Malpractice is a civil wrong describing a physician’s dereliction of duty directly leading to damage to a patient under the physician’s care.
- Malpractice is not a crime: A crime requires “evil intent” (mens rea) and an “evil deed” (actus rea).
- Malpractice is a tort: an act or omission giving rise to injury or harm to another amounting to a civil wrong for which courts impose liability
- If a patient feels inadequate medical care was received, the patient can sue.
Types of malpractice
- Intentional tort
- Unintentional tort (negligence)
Components of a case for malpractice (“the 4 Ds”)
- Duty to the patient (established doctor-patient relationship): The doctor in question was in charge of the patient’s care.
- Deviation from the standard of care:
- Standard of care: a defined set of best practices exercised by a reasonable physician with similar training and experience in a particular community
- Damage was suffered by the patient either physically or emotionally.
- Direct causation between the breach of duty and the poor outcome
- ⅓ of physicians will be sued for malpractice at least once.
- Surgeons and Ob-gyns are most likely to be sued for malpractice.
- In 1 study, the following report being sued during their careers:
- 85% of Ob-gyns
- 83% of surgeons
- 79% of orthopedic surgeons
- Case outcomes:
- 65% of cases drop or dismiss without going to trial
- 25% of cases settle
- 10% of cases go to trial
- 80% of cases going to trial rule in favor of the physician
Consequences of malpractice
- Significant personal stress
- Damage to reputation and stigma
- Compensatory: reimbursement paid to the patient for medical expenses, loss of salary, and physical suffering (may be as high as $1.5 million)
- Punitive: punishment to the doctor for gross negligence or carelessness (e.g., prison time, suspension of medical license)
Professional liability insurance
- Required for medical practice in almost every state in the United States and most medical systems
- Covered errors typically include:
- Delayed diagnosis
- Surgical errors
- Birth injuries and obstetric trauma
- Errors in prescription medication
- Errors anesthesia administration
- Medical malpractice does not cover:
- Sexual misconduct
- Criminal acts
- Inappropriate alteration of medical records (fraud)
- Covered costs:
- Attorney’s fees
- Court costs
- Arbitration and settlement costs
- Punitive and compensatory damages
- Medical damages
Advice to Avoid Malpractice Lawsuits
Above all else, a physician must practice clear and consistent communication to avoid getting sued.
- Clear communication
- Show empathy.
- Practice good medicine.
- Maintain proper documentation.
- Maintain proper professional boundaries.
Communicate clearly and show empathy
Clear communication with patients or surrogates, staff members, and colleagues.
- Mistakes, errors, and bad outcomes need to be communicated with the patient and family quickly, clearly, and honestly; never try to “hide” mistakes.
- Always get informed consent.
- Manage a patient’s expectations.
- Proper signouts/handoffs to maintain good coverage on weekends, holidays, or nights
- The patient needs to believe the physician cares about the patient’s best interests.
- Build functional, trusting relationships with patients.
Practice of good medicine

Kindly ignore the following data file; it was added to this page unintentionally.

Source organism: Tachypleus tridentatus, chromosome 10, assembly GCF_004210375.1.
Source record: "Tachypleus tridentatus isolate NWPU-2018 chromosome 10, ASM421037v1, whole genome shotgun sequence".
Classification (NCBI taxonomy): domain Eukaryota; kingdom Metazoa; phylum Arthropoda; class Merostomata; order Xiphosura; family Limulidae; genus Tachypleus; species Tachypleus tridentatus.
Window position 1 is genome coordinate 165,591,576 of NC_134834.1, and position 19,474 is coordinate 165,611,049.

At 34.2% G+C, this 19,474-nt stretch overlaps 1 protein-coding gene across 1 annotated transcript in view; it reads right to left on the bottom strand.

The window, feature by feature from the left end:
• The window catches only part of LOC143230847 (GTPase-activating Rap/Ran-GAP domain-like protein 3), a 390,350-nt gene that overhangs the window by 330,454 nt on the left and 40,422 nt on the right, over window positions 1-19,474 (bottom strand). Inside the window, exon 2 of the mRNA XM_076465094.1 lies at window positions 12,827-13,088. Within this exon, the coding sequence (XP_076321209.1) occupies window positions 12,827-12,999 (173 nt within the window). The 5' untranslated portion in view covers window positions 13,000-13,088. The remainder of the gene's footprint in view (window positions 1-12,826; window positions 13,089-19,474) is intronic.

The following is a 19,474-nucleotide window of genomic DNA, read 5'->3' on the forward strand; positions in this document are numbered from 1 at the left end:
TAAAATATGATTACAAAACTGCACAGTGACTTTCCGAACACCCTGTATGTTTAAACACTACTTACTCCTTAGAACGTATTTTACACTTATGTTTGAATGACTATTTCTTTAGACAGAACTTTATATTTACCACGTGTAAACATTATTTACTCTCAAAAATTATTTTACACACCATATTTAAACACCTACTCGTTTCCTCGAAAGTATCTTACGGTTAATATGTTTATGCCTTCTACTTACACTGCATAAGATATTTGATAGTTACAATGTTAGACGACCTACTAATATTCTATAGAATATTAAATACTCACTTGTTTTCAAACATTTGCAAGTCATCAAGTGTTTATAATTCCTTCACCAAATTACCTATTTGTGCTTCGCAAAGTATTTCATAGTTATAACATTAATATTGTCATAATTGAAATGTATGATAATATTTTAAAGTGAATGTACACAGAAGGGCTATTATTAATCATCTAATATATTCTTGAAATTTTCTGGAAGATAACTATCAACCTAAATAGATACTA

- Continue to learn and stay up-to-date on standards of care in the specialty (e.g., continuing medical education).
- Follow proper procedures and guidelines.
- Think about the worst-case scenario and rule it out.
- Avoid negligent prescription practices.
- Never skip monitoring of vital signs.
- Perform a proper physical examination of patients: If a patient or nurse reports an issue, go see the patient and evaluate personally.
- Quickly respond to emergencies.
- Follow up on ordered tests; do not let patients “fall off the radar.”
- If a patient does not respond to treatment, give an alternative treatment or refer to a specialist.
- Coordinate care of complicated patients by a single managing physician.
- Ask for help (physicians do not know everything).
Maintain proper documentation and professional boundaries
- Documentation should be complete and accurate for all encounters.
- Cases with poor outcomes should have thorough and immediate documentation → “If it wasn’t documented, it wasn’t done.”
- Document all interactions with patients and family members.
- Proper documentation and boundaries are especially important in cases of patient noncompliance and informed dissent.
- Do not use social media to communicate with patients.
- Avoid relationships with patients outside the doctor-patient relationship.
- Legal Information Institute. Tort. Retrieved June 11, 2021, from https://www.law.cornell.edu/wex/tort
- Bono, M. J., Wermuth, H. R., & Hipskind, J. E. (2021). Medical malpractice. StatPearls. Treasure Island (FL): StatPearls Publishing. http://www.ncbi.nlm.nih.gov/books/NBK470573/
- Brendel, R. W., Wei, M. H., Schouten, R., & Edersheim, J. G. (2010). An approach to selected legal issues: confidentiality, mandatory reporting, abuse and neglect, informed consent, capacity decisions, boundary issues, and malpractice claims. The Medical clinics of North America, 94(6), 1229–ii. https://doi.org/10.1016/j.mcna.2010.08.003
- Sadock, B. J., Sadock, V. A., & Ruiz, P. (2014). Kaplan and Sadock’s synopsis of psychiatry: Behavioral sciences/clinical psychiatry (11th ed.). Chapter 36, Forensic psychiatry and ethics in psychiatry. pages 1381–1399. Philadelphia, PA: Lippincott Williams and Wilkins.